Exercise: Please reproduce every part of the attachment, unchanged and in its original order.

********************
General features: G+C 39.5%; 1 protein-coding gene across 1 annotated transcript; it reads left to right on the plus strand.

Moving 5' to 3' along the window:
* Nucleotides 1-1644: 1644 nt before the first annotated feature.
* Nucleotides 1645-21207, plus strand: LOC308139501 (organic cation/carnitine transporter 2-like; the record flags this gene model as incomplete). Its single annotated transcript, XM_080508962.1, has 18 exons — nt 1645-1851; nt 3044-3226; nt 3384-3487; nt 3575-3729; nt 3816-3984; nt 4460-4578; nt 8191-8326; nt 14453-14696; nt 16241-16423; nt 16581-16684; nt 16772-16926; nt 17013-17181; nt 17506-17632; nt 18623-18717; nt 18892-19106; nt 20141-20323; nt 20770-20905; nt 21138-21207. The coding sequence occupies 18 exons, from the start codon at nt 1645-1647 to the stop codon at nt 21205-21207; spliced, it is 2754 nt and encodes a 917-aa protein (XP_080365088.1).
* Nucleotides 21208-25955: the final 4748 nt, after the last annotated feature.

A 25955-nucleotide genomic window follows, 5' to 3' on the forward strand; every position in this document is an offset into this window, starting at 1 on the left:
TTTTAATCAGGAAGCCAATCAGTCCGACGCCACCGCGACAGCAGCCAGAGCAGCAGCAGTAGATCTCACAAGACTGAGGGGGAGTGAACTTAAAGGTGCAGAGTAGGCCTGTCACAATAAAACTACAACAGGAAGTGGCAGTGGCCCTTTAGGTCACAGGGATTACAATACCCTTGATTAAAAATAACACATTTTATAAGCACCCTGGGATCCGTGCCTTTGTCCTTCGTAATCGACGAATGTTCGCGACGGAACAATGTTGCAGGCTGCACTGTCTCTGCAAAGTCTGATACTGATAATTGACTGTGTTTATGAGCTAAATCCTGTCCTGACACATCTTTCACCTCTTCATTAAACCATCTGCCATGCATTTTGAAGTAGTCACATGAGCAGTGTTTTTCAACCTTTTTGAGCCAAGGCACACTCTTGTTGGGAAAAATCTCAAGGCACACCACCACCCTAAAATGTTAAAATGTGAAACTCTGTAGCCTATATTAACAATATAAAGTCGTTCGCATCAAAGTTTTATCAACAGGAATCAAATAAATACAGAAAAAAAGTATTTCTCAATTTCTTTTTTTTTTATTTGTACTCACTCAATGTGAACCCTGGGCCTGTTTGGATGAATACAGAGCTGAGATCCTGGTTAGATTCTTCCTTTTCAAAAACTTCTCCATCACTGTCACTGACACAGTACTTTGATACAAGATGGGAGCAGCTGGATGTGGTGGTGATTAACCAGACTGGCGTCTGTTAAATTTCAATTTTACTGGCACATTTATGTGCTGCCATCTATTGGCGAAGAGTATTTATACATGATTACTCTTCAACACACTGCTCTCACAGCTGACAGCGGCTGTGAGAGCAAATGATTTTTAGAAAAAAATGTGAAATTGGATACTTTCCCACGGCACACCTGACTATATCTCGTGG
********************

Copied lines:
General features: G+C 39.5%; 1 protein-coding gene across 1 annotated transcript; it reads left to right on the plus strand.

Moving 5' to 3' along the window:
* Nucleotides 1-1644: 1644 nt before the first annotated feature.
* Nucleotides 1645-21207, plus strand: LOC308139501 (organic cation/carnitine transporter 2-like; the record flags this gene model as incomplete). Its single annotated transcript, XM_080508962.1, has 18 exons — nt 1645-1851; nt 3044-3226; nt 3384-3487; nt 3575-3729; nt 3816-3984; nt 4460-4578; nt 8191-8326; nt 14453-14696; nt 16241-16423; nt 16581-16684; nt 16772-16926; nt 17013-17181; nt 17506-17632; nt 18623-18717; nt 18892-19106; nt 20141-20323; nt 20770-20905; nt 21138-21207. The coding sequence occupies 18 exons, from the start codon at nt 1645-1647 to the stop codon at nt 21205-21207; spliced, it is 2754 nt and encodes a 917-aa protein (XP_080365088.1).
* Nucleotides 21208-25955: the final 4748 nt, after the last annotated feature.

A 25955-nucleotide genomic window follows, 5' to 3' on the forward strand; every position in this document is an offset into this window, starting at 1 on the left:
TTTTAATCAGGAAGCCAATCAGTCCGACGCCACCGCGACAGCAGCCAGAGCAGCAGCAGTAGATCTCACAAGACTGAGGGGGAGTGAACTTAAAGGTGCAGAGTAGGCCTGTCACAATAAAACTACAACAGGAAGTGGCAGTGGCCCTTTAGGTCACAGGGATTACAATACCCTTGATTAAAAATAACACATTTTATAAGCACCCTGGGATCCGTGCCTTTGTCCTTCGTAATCGACGAATGTTCGCGACGGAACAATGTTGCAGGCTGCACTGTCTCTGCAAAGTCTGATACTGATAATTGACTGTGTTTATGAGCTAAATCCTGTCCTGACACATCTTTCACCTCTTCATTAAACCATCTGCCATGCATTTTGAAGTAGTCACATGAGCAGTGTTTTTCAACCTTTTTGAGCCAAGGCACACTCTTGTTGGGAAAAATCTCAAGGCACACCACCACCCTAAAATGTTAAAATGTGAAACTCTGTAGCCTATATTAACAATATAAAGTCGTTCGCATCAAAGTTTTATCAACAGGAATCAAATAAATACAGAAAAAAAGTATTTCTCAATTTCTTTTTTTTTTATTTGTACTCACTCAATGTGAACCCTGGGCCTGTTTGGATGAATACAGAGCTGAGATCCTGGTTAGATTCTTCCTTTTCAAAAACTTCTCCATCACTGTCACTGACACAGTACTTTGATACAAGATGGGAGCAGCTGGATGTGGTGGTGATTAACCAGACTGGCGTCTGTTAAATTTCAATTTTACTGGCACATTTATGTGCTGCCATCTATTGGCGAAGAGTATTTATACATGATTACTCTTCAACACACTGCTCTCACAGCTGACAGCGGCTGTGAGAGCAAATGATTTTTAGAAAAAAATGTGAAATTGGATACTTTCCCACGGCACACCTGACTATATCTCGTGG